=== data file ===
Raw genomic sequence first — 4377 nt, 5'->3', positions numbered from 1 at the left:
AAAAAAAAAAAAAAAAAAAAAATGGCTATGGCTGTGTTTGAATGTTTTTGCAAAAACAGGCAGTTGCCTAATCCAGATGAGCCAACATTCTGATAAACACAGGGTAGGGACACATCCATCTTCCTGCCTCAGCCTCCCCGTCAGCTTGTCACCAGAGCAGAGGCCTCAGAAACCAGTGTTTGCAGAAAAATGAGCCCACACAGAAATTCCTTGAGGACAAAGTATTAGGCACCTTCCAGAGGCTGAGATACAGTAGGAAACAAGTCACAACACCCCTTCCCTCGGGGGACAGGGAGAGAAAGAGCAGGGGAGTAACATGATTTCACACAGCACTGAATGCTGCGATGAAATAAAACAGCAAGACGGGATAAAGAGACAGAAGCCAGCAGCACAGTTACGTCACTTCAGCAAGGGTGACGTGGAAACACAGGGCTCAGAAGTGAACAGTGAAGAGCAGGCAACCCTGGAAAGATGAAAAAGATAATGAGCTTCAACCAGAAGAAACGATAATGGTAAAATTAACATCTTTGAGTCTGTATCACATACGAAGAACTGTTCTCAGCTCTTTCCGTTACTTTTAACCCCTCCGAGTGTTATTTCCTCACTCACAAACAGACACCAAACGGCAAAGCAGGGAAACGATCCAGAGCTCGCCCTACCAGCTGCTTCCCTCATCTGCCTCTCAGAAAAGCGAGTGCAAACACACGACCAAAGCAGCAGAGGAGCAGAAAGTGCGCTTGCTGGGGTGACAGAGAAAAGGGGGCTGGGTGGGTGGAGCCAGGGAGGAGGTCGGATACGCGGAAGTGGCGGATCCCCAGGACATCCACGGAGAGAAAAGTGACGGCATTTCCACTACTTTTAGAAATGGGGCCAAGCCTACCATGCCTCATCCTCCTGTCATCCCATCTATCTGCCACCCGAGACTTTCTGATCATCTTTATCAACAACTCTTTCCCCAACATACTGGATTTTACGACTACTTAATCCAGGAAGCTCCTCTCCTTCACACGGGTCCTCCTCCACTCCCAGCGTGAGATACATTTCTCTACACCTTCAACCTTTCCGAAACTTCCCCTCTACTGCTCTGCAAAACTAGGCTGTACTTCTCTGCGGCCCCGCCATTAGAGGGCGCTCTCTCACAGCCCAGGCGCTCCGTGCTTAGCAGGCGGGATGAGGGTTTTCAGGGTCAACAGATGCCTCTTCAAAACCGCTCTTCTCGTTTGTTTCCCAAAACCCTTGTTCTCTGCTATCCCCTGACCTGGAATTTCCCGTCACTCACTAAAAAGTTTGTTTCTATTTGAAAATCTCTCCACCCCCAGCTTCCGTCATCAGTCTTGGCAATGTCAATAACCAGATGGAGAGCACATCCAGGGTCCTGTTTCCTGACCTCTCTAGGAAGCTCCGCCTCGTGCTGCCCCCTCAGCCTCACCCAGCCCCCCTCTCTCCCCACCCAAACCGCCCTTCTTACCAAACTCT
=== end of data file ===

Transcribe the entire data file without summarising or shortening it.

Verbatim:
Raw genomic sequence first — 4377 nt, 5'->3', positions numbered from 1 at the left:
AAAAAAAAAAAAAAAAAAAAAATGGCTATGGCTGTGTTTGAATGTTTTTGCAAAAACAGGCAGTTGCCTAATCCAGATGAGCCAACATTCTGATAAACACAGGGTAGGGACACATCCATCTTCCTGCCTCAGCCTCCCCGTCAGCTTGTCACCAGAGCAGAGGCCTCAGAAACCAGTGTTTGCAGAAAAATGAGCCCACACAGAAATTCCTTGAGGACAAAGTATTAGGCACCTTCCAGAGGCTGAGATACAGTAGGAAACAAGTCACAACACCCCTTCCCTCGGGGGACAGGGAGAGAAAGAGCAGGGGAGTAACATGATTTCACACAGCACTGAATGCTGCGATGAAATAAAACAGCAAGACGGGATAAAGAGACAGAAGCCAGCAGCACAGTTACGTCACTTCAGCAAGGGTGACGTGGAAACACAGGGCTCAGAAGTGAACAGTGAAGAGCAGGCAACCCTGGAAAGATGAAAAAGATAATGAGCTTCAACCAGAAGAAACGATAATGGTAAAATTAACATCTTTGAGTCTGTATCACATACGAAGAACTGTTCTCAGCTCTTTCCGTTACTTTTAACCCCTCCGAGTGTTATTTCCTCACTCACAAACAGACACCAAACGGCAAAGCAGGGAAACGATCCAGAGCTCGCCCTACCAGCTGCTTCCCTCATCTGCCTCTCAGAAAAGCGAGTGCAAACACACGACCAAAGCAGCAGAGGAGCAGAAAGTGCGCTTGCTGGGGTGACAGAGAAAAGGGGGCTGGGTGGGTGGAGCCAGGGAGGAGGTCGGATACGCGGAAGTGGCGGATCCCCAGGACATCCACGGAGAGAAAAGTGACGGCATTTCCACTACTTTTAGAAATGGGGCCAAGCCTACCATGCCTCATCCTCCTGTCATCCCATCTATCTGCCACCCGAGACTTTCTGATCATCTTTATCAACAACTCTTTCCCCAACATACTGGATTTTACGACTACTTAATCCAGGAAGCTCCTCTCCTTCACACGGGTCCTCCTCCACTCCCAGCGTGAGATACATTTCTCTACACCTTCAACCTTTCCGAAACTTCCCCTCTACTGCTCTGCAAAACTAGGCTGTACTTCTCTGCGGCCCCGCCATTAGAGGGCGCTCTCTCACAGCCCAGGCGCTCCGTGCTTAGCAGGCGGGATGAGGGTTTTCAGGGTCAACAGATGCCTCTTCAAAACCGCTCTTCTCGTTTGTTTCCCAAAACCCTTGTTCTCTGCTATCCCCTGACCTGGAATTTCCCGTCACTCACTAAAAAGTTTGTTTCTATTTGAAAATCTCTCCACCCCCAGCTTCCGTCATCAGTCTTGGCAATGTCAATAACCAGATGGAGAGCACATCCAGGGTCCTGTTTCCTGACCTCTCTAGGAAGCTCCGCCTCGTGCTGCCCCCTCAGCCTCACCCAGCCCCCCTCTCTCCCCACCCAAACCGCCCTTCTTACCAAACTCT